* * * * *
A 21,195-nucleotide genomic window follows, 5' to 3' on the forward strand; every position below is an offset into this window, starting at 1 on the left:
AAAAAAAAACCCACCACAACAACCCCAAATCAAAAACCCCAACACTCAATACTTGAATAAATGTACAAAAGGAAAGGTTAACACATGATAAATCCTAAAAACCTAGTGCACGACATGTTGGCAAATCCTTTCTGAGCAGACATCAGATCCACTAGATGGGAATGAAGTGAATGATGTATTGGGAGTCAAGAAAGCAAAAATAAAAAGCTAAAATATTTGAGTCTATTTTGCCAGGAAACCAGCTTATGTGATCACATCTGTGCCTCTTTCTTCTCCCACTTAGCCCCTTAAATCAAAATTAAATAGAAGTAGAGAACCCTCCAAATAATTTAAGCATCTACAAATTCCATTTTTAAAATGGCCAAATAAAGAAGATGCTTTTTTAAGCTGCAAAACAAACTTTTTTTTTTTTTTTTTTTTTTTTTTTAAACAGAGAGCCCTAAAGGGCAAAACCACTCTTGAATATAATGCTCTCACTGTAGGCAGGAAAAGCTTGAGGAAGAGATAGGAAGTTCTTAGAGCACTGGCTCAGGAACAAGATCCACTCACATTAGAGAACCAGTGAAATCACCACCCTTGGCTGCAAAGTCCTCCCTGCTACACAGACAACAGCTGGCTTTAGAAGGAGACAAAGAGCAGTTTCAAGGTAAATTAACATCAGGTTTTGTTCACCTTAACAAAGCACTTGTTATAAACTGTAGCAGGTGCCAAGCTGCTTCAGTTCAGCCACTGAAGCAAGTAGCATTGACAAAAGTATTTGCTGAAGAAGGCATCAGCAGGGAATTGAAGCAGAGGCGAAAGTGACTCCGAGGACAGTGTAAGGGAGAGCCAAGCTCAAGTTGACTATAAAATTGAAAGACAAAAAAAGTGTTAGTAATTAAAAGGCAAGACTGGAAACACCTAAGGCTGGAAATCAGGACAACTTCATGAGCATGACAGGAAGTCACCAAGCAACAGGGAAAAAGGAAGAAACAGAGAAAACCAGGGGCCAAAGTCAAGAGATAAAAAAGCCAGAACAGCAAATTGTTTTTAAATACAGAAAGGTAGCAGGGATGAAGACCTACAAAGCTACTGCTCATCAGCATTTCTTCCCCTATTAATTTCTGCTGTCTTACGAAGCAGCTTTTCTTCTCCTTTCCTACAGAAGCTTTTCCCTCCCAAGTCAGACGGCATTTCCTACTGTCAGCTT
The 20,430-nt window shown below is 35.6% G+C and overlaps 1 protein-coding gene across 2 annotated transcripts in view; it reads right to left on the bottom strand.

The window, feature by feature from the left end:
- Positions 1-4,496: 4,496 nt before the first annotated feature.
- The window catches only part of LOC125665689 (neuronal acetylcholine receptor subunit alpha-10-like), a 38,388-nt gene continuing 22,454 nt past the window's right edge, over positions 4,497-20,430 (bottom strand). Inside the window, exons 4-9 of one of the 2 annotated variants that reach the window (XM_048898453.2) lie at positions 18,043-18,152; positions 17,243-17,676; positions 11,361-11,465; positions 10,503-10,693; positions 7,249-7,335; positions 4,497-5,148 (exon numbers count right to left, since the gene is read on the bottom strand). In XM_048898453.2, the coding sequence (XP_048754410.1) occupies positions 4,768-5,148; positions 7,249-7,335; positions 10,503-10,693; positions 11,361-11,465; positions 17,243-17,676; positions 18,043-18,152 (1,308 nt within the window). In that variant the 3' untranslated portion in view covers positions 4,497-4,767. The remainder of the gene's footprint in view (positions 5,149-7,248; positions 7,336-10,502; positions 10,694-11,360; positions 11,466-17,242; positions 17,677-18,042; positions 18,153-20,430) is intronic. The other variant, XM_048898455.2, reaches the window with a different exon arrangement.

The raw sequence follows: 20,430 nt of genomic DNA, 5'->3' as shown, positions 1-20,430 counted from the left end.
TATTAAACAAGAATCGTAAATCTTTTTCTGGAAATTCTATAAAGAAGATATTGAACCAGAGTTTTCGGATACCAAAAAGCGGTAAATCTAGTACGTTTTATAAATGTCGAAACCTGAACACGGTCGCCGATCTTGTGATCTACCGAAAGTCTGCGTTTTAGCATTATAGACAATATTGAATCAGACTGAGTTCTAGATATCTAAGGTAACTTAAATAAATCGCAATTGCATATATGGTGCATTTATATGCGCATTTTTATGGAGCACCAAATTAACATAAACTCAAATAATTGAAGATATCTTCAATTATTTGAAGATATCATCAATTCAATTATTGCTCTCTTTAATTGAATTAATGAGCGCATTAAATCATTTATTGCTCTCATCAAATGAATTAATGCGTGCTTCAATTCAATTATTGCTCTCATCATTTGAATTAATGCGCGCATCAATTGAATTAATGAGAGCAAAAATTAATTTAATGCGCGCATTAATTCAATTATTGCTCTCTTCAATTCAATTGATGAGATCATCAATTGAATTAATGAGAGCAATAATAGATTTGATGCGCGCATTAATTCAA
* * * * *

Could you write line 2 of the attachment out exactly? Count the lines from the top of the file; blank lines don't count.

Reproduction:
AAAAAAAAACCCACCACAACAACCCCAAATCAAAAACCCCAACACTCAATACTTGAATAAATGTACAAAAGGAAAGGTTAACACATGATAAATCCTAAAAACCTAGTGCACGACATGTTGGCAAATCCTTTCTGAGCAGACATCAGATCCACTAGATGGGAATGAAGTGAATGATGTATTGGGAGTCAAGAAAGCAAAAATAAAAAGCTAAAATATTTGAGTCTATTTTGCCAGGAAACCAGCTTATGTGATCACATCTGTGCCTCTTTCTTCTCCCACTTAGCCCCTTAAATCAAAATTAAATAGAAGTAGAGAACCCTCCAAATAATTTAAGCATCTACAAATTCCATTTTTAAAATGGCCAAATAAAGAAGATGCTTTTTTAAGCTGCAAAACAAACTTTTTTTTTTTTTTTTTTTTTTTTTTTAAACAGAGAGCCCTAAAGGGCAAAACCACTCTTGAATATAATGCTCTCACTGTAGGCAGGAAAAGCTTGAGGAAGAGATAGGAAGTTCTTAGAGCACTGGCTCAGGAACAAGATCCACTCACATTAGAGAACCAGTGAAATCACCACCCTTGGCTGCAAAGTCCTCCCTGCTACACAGACAACAGCTGGCTTTAGAAGGAGACAAAGAGCAGTTTCAAGGTAAATTAACATCAGGTTTTGTTCACCTTAACAAAGCACTTGTTATAAACTGTAGCAGGTGCCAAGCTGCTTCAGTTCAGCCACTGAAGCAAGTAGCATTGACAAAAGTATTTGCTGAAGAAGGCATCAGCAGGGAATTGAAGCAGAGGCGAAAGTGACTCCGAGGACAGTGTAAGGGAGAGCCAAGCTCAAGTTGACTATAAAATTGAAAGACAAAAAAAGTGTTAGTAATTAAAAGGCAAGACTGGAAACACCTAAGGCTGGAAATCAGGACAACTTCATGAGCATGACAGGAAGTCACCAAGCAACAGGGAAAAAGGAAGAAACAGAGAAAACCAGGGGCCAAAGTCAAGAGATAAAAAAGCCAGAACAGCAAATTGTTTTTAAATACAGAAAGGTAGCAGGGATGAAGACCTACAAAGCTACTGCTCATCAGCATTTCTTCCCCTATTAATTTCTGCTGTCTTACGAAGCAGCTTTTCTTCTCCTTTCCTACAGAAGCTTTTCCCTCCCAAGTCAGACGGCATTTCCTACTGTCAGCTT